lecture 3

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2 Nov 2010
- global city: command centre of the global economy, place for people to migrate to
- cities are trying to attract investment/labour to become financially stronger
Patterns of Urbanization
- late 19th century: growing public concern about the social and environmental hazards of
industrial cities in Europe/North America:
* rapid industrialization of cities - ruralÆurban
* overcrowded housing - high demands not met
* disease - death rate fell below births, cholera
* pollution - incompatibility of locations (proximity of residence to factories)
- Manchester 'black city' - coal on walls of buildings
- along trade routes to New York City from ship to places with poor sanitation and high
* lack of separate land uses - no governmental sense/public concern
Urban Public Health Movement: 1850s Æ [new ways to address urban environments]
- political movement to improve welfare of city residents
- policies to improve sanitation
- municipal government investment in public infrastructure
- emergence of urban planning
- land use zoning: separation of land uses [urban planning]
- policies to improve sanitation (sewage systems), financial investment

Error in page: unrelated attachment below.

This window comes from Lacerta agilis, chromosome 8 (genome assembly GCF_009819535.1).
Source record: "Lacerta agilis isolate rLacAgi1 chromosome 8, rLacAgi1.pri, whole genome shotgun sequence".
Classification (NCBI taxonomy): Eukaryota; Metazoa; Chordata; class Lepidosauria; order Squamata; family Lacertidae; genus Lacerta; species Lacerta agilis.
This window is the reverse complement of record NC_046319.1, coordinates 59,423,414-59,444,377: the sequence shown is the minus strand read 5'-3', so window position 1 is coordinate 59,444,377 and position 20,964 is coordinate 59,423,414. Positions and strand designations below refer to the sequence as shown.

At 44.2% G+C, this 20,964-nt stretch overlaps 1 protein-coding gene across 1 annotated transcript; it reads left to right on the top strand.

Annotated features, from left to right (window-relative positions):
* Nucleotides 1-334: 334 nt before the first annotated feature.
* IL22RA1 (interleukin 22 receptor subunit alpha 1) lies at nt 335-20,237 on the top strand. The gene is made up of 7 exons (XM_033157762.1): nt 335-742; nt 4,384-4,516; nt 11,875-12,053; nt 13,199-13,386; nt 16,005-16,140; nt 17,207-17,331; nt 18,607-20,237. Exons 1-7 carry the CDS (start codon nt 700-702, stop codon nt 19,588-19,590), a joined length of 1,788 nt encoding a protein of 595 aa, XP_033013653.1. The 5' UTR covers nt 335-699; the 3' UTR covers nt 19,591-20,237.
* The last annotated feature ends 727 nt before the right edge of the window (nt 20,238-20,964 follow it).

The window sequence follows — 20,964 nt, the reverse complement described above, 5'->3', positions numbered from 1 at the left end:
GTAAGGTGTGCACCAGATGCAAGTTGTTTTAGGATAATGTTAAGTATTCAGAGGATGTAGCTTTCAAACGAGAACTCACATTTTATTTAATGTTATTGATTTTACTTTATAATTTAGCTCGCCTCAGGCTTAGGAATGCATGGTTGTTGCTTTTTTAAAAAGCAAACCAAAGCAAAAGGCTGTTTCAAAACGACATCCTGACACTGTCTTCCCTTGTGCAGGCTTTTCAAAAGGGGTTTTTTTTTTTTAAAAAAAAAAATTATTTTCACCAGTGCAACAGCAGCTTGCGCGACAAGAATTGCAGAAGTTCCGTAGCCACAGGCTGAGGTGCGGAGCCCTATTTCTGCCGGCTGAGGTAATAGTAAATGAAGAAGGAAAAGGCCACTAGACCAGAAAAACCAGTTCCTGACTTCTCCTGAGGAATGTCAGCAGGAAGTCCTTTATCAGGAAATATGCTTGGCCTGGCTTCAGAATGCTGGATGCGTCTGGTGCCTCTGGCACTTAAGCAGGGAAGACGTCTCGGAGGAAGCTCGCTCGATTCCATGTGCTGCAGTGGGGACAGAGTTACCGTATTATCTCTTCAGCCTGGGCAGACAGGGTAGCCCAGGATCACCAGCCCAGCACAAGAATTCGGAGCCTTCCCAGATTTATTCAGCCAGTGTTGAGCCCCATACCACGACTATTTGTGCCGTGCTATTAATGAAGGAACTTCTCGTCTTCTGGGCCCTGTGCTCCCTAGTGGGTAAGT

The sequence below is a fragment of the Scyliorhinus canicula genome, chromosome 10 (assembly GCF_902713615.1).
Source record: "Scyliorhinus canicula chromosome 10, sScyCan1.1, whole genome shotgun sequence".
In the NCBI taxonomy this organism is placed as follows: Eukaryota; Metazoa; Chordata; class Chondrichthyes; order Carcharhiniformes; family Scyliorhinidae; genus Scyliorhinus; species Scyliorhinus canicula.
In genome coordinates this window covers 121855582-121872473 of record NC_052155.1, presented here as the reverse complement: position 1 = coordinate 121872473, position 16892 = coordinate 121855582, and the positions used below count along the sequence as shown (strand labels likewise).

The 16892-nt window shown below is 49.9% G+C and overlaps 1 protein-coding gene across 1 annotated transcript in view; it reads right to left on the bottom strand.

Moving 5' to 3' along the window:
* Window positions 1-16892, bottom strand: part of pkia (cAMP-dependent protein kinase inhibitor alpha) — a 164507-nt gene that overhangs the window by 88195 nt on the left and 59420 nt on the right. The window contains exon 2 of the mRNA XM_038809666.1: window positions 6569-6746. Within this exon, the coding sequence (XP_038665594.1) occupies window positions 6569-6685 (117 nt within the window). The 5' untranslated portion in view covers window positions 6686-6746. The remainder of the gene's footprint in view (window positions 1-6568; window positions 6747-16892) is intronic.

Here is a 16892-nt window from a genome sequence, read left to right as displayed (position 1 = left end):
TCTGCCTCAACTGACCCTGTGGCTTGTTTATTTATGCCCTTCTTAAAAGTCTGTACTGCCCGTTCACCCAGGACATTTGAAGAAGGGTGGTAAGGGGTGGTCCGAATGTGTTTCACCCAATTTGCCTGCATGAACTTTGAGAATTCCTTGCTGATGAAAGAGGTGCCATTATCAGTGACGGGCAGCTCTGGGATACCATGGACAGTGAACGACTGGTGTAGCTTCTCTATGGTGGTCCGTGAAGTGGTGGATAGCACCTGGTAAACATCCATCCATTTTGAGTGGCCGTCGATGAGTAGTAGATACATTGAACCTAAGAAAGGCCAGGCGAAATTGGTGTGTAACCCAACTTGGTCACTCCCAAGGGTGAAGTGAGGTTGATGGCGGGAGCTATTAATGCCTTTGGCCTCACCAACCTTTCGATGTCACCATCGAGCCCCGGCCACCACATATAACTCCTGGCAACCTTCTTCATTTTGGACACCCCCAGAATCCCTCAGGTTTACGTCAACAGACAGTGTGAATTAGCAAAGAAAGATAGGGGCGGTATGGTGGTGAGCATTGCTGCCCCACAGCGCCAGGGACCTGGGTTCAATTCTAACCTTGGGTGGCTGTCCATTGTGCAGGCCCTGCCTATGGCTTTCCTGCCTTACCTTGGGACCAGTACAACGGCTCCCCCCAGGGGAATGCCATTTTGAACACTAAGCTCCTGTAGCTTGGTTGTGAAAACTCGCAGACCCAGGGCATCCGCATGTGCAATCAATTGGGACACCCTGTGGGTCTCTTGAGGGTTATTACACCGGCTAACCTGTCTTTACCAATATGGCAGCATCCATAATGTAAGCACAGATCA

- United Kingdom - start of government legislating housing
* 1909, first piece of urban planning legislation - forbade building back-to-back housing
* Housing Act 1919, ministry of health have the authority to approve designs of homes
Public Health Reform in cities
- Katrina - raised awareness on effects of poor building structure
- Great fire San Francisco - formed Red Cross
main urban solutions to problems of the 19th century North American/European city
1. redeveloping the central city: urban renewal
- neighbourhood clearances:
- redevelopment of poor, working class neighbourhoods: "slum clearances"
* public health concern - purify
- political awareness of the lack of park space in cities
- belief that more green spaces would cure the "ills of the industrial city"
-- modernism
- introduction to green space to public health solution - cure the ills of cities
Central Park, New York City (completed in 1857) 843 acres
- designed by Frederick Law Olmstead
- funded and managed by local government
- vanguard of park space & public health
- slum clearance - on poor working class new immigrant grounds -- displaced
- everyone can access, no matter the class
- delivery of publicly funded social housing (1940s onwards) for low income residents
e.g. Stuyvesant Town and Peter Cooper Village - Manhattan
Æ high density, multi-storey/unit apartment buildings
- "Tower in the Park" design vision: Le Corbusier (20th century architect)
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